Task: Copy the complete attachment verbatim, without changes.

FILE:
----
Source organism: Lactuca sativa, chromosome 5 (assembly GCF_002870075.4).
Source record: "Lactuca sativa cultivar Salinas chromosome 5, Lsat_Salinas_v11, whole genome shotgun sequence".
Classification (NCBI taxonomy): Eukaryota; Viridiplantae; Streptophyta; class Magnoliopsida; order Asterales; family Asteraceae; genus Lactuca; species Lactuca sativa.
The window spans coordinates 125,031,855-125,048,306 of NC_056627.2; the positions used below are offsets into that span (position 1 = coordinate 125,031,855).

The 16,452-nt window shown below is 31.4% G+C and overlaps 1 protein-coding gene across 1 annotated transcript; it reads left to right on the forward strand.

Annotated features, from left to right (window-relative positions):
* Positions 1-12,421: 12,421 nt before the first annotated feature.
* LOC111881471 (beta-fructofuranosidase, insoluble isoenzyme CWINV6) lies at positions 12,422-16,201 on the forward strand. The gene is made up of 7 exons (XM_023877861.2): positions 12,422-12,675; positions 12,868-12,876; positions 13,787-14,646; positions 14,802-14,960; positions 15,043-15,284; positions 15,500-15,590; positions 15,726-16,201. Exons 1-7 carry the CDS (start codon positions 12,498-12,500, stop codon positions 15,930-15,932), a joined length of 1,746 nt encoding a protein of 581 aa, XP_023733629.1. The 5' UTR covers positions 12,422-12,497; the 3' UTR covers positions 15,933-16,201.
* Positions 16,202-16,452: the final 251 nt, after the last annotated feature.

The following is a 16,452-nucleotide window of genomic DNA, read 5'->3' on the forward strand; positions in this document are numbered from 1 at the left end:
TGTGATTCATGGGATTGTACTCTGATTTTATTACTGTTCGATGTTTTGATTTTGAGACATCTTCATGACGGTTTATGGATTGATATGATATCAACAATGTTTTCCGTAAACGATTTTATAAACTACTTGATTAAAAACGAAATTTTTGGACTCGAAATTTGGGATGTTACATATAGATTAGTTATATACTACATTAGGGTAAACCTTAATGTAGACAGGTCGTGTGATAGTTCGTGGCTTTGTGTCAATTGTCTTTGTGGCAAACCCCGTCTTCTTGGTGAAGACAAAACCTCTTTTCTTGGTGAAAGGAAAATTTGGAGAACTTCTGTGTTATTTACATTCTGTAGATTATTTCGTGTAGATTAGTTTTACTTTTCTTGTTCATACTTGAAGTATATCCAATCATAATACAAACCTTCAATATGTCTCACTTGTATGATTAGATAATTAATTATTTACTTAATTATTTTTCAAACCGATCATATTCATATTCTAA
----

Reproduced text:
Source organism: Lactuca sativa, chromosome 5 (assembly GCF_002870075.4).
Source record: "Lactuca sativa cultivar Salinas chromosome 5, Lsat_Salinas_v11, whole genome shotgun sequence".
Classification (NCBI taxonomy): Eukaryota; Viridiplantae; Streptophyta; class Magnoliopsida; order Asterales; family Asteraceae; genus Lactuca; species Lactuca sativa.
The window spans coordinates 125,031,855-125,048,306 of NC_056627.2; the positions used below are offsets into that span (position 1 = coordinate 125,031,855).

The 16,452-nt window shown below is 31.4% G+C and overlaps 1 protein-coding gene across 1 annotated transcript; it reads left to right on the forward strand.

Annotated features, from left to right (window-relative positions):
* Positions 1-12,421: 12,421 nt before the first annotated feature.
* LOC111881471 (beta-fructofuranosidase, insoluble isoenzyme CWINV6) lies at positions 12,422-16,201 on the forward strand. The gene is made up of 7 exons (XM_023877861.2): positions 12,422-12,675; positions 12,868-12,876; positions 13,787-14,646; positions 14,802-14,960; positions 15,043-15,284; positions 15,500-15,590; positions 15,726-16,201. Exons 1-7 carry the CDS (start codon positions 12,498-12,500, stop codon positions 15,930-15,932), a joined length of 1,746 nt encoding a protein of 581 aa, XP_023733629.1. The 5' UTR covers positions 12,422-12,497; the 3' UTR covers positions 15,933-16,201.
* Positions 16,202-16,452: the final 251 nt, after the last annotated feature.

The following is a 16,452-nucleotide window of genomic DNA, read 5'->3' on the forward strand; positions in this document are numbered from 1 at the left end:
TGTGATTCATGGGATTGTACTCTGATTTTATTACTGTTCGATGTTTTGATTTTGAGACATCTTCATGACGGTTTATGGATTGATATGATATCAACAATGTTTTCCGTAAACGATTTTATAAACTACTTGATTAAAAACGAAATTTTTGGACTCGAAATTTGGGATGTTACATATAGATTAGTTATATACTACATTAGGGTAAACCTTAATGTAGACAGGTCGTGTGATAGTTCGTGGCTTTGTGTCAATTGTCTTTGTGGCAAACCCCGTCTTCTTGGTGAAGACAAAACCTCTTTTCTTGGTGAAAGGAAAATTTGGAGAACTTCTGTGTTATTTACATTCTGTAGATTATTTCGTGTAGATTAGTTTTACTTTTCTTGTTCATACTTGAAGTATATCCAATCATAATACAAACCTTCAATATGTCTCACTTGTATGATTAGATAATTAATTATTTACTTAATTATTTTTCAAACCGATCATATTCATATTCTAA